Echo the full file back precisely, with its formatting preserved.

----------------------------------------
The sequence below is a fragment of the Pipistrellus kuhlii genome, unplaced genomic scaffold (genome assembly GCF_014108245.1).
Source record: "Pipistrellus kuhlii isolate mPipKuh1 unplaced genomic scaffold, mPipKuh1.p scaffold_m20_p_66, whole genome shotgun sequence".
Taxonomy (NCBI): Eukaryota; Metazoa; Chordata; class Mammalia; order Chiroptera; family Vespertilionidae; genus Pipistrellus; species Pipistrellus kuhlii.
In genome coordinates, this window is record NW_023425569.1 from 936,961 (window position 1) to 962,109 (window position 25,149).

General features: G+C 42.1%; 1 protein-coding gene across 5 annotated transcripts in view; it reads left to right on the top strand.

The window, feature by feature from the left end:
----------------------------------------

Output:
The sequence below is a fragment of the Pipistrellus kuhlii genome, unplaced genomic scaffold (genome assembly GCF_014108245.1).
Source record: "Pipistrellus kuhlii isolate mPipKuh1 unplaced genomic scaffold, mPipKuh1.p scaffold_m20_p_66, whole genome shotgun sequence".
Taxonomy (NCBI): Eukaryota; Metazoa; Chordata; class Mammalia; order Chiroptera; family Vespertilionidae; genus Pipistrellus; species Pipistrellus kuhlii.
In genome coordinates, this window is record NW_023425569.1 from 936,961 (window position 1) to 962,109 (window position 25,149).

General features: G+C 42.1%; 1 protein-coding gene across 5 annotated transcripts in view; it reads left to right on the top strand.

The window, feature by feature from the left end: